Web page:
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Droid launch draws tech-savvy crowd to Verizon store

November 6, 2009 11:31 AM ET

Both McCarthy and Perrone typified the early crowd at Chestnut Hill, which was made up of tech-savvy early adopters.

McCarthy said he had spent a few weeks learning all he could about the Droid; he even knew how many seconds it would take to fully boot. "It takes longer than some phones, because it's really a full computer," he said.

But the longer boot time is a small trade-off for getting a large touch-screen device with a separate physical keyboard that runs Wi-Fi, McCarthy said. The Droid's display has almost twice as many pixels as the displays on some other devices, McCarthy noted.

The Droid crowd at Chestnut Hill was decidedly male, although the first 20 customers included two women, one of whom described herself as an early adopter and said she wanted a Droid so she could combine her work and personal e-mail accounts on a single device.

Jane Song, a hospital administrator, said she currently has a BlackBerry Pearl smartphone with Verizon service for personal e-mail and a BlackBerry Curve with AT&T service for work e-mail.

"I really wanted an iPhone and I wished it worked on Verizon," Song said. She said she prefers Verizon's service over AT&T's, however, having noticed that her Curve on AT&T sometimes experiences coverage gaps when Verizon service does not.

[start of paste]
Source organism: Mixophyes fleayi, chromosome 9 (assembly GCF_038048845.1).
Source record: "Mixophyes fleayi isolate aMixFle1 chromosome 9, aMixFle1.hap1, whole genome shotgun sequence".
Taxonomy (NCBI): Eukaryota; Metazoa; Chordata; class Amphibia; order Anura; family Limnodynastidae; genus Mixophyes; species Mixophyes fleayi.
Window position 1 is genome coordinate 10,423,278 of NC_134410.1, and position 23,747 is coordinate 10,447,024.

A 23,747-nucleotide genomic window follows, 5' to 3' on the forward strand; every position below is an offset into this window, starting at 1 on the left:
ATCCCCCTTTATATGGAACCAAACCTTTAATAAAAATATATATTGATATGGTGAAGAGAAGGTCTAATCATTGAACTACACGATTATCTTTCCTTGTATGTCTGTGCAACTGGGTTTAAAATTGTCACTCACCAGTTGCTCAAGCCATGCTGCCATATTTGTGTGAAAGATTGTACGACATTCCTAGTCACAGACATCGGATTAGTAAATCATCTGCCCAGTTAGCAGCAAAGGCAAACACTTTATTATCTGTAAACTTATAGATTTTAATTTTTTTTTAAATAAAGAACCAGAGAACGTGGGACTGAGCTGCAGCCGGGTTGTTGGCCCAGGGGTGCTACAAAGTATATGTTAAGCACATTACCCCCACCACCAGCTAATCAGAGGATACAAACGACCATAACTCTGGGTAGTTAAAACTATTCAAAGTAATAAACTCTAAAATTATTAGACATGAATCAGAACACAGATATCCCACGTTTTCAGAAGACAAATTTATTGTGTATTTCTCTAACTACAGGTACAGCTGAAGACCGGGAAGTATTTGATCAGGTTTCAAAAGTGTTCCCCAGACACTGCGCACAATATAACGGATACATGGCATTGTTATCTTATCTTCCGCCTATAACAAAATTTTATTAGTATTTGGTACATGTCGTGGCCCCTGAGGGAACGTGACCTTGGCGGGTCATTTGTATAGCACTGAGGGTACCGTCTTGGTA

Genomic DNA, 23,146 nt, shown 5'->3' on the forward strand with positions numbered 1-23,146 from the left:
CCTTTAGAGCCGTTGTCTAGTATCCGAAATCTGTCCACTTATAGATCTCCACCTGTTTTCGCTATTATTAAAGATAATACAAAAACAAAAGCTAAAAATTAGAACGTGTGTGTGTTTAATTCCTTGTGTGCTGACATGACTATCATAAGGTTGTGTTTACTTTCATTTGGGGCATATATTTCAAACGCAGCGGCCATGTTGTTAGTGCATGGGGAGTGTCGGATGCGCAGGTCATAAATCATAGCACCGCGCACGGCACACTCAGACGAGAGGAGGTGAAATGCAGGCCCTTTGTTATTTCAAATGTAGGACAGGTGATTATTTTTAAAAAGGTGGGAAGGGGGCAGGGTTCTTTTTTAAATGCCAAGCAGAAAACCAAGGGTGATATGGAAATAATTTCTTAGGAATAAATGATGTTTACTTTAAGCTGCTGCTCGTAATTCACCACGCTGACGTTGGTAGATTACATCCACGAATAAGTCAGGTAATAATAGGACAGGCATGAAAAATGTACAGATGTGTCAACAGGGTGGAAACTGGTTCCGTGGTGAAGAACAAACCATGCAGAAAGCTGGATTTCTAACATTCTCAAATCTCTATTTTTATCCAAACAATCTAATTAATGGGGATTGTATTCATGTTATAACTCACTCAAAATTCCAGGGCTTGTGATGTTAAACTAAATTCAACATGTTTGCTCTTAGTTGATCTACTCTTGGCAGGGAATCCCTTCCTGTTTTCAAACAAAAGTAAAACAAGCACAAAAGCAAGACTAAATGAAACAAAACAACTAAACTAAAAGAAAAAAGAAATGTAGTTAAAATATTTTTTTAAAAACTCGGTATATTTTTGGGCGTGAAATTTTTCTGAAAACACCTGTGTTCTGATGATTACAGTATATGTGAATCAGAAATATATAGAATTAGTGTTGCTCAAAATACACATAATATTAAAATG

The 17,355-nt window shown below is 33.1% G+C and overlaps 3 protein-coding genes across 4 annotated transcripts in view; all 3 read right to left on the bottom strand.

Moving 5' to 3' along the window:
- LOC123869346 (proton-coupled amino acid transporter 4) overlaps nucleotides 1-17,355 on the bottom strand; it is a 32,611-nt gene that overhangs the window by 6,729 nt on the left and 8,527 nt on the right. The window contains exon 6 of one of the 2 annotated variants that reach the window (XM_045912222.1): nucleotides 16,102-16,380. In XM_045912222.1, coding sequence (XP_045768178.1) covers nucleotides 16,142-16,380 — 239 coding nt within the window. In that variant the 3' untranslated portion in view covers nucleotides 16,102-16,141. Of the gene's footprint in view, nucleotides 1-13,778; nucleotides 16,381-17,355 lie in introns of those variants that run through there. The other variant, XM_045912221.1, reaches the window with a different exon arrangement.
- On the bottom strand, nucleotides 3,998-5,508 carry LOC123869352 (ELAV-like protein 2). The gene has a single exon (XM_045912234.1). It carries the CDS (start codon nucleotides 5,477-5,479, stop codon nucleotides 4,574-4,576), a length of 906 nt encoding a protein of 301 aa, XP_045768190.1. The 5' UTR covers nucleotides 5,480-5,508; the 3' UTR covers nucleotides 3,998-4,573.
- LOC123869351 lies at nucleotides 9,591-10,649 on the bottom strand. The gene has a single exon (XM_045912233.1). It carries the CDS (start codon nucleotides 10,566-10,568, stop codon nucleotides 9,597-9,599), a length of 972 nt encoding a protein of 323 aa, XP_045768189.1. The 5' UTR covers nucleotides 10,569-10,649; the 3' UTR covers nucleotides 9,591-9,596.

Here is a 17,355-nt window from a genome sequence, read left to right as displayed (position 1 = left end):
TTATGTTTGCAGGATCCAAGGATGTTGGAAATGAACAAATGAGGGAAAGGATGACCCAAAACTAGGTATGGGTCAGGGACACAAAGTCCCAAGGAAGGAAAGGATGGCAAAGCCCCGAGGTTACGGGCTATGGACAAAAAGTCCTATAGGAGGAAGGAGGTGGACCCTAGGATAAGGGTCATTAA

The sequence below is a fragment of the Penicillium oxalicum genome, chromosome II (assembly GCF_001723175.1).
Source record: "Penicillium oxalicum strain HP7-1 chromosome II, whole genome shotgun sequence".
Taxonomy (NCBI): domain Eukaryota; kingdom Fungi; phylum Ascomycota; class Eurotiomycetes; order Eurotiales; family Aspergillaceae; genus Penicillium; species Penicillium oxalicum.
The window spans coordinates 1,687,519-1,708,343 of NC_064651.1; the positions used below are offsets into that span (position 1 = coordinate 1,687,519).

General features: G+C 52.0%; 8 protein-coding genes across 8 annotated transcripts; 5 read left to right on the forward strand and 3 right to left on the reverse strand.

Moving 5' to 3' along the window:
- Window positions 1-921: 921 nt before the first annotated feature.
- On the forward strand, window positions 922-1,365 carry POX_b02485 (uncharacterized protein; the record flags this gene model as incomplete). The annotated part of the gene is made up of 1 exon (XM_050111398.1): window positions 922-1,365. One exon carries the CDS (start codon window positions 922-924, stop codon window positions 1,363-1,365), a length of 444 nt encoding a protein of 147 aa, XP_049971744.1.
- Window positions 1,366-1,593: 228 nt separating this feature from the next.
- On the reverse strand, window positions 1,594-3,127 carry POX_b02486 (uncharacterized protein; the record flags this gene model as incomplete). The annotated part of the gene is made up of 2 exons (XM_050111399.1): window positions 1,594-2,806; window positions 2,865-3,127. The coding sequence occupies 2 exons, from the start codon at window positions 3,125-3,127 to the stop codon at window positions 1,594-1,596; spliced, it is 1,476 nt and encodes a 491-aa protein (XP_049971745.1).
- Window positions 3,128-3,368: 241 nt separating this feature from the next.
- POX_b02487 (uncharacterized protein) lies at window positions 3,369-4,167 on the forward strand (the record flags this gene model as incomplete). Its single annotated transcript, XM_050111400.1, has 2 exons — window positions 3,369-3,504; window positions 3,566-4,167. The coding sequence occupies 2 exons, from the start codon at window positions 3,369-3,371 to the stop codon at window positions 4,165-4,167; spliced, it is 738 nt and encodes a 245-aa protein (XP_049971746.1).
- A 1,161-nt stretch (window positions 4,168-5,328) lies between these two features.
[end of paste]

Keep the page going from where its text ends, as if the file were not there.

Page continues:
Before making her purchase, Song played with a display unit of a Droid in the Verizon store and said it was heavier than she thought it would be. On the other hand, the Droid's touch screen "is better than the iPhone," she said after a few minutes of use.

Song said she wished Droid would operate over a GSM network so she could use it internationally.

Steve Kearns, a software engineer from Boston, said he bought a Droid partly to learn about Android 2.0, the Droid's operating system, and potentially to design an application for the device, even one that might someday be sold in the Android Market online software store.

"I'm really interested in the open development platform," he said. The only downside of buying a Droid, Kearns said, will be that he already has a rich store of songs on iTunes, and he won't be able to easily sync them to his Droid. Songs for Droids are available via Amazon.com, but Kearns said he's not interested in that approach.

The Droid also has a faster processor and will provide better Web browsing than his previous phone, an LG VX1000, Kearns added. "Web browsing is pretty bad" on his LG device, he noted.

Seth Drasner, an accountant, said he was getting a Droid to replace his LG Voyager phone. He said he liked the fact that the Droid has a faster processor and a "good" real-time browser. He said he doesn't expect to do many work-related tasks with his Droid, noting that he prefers to use a PC for work.



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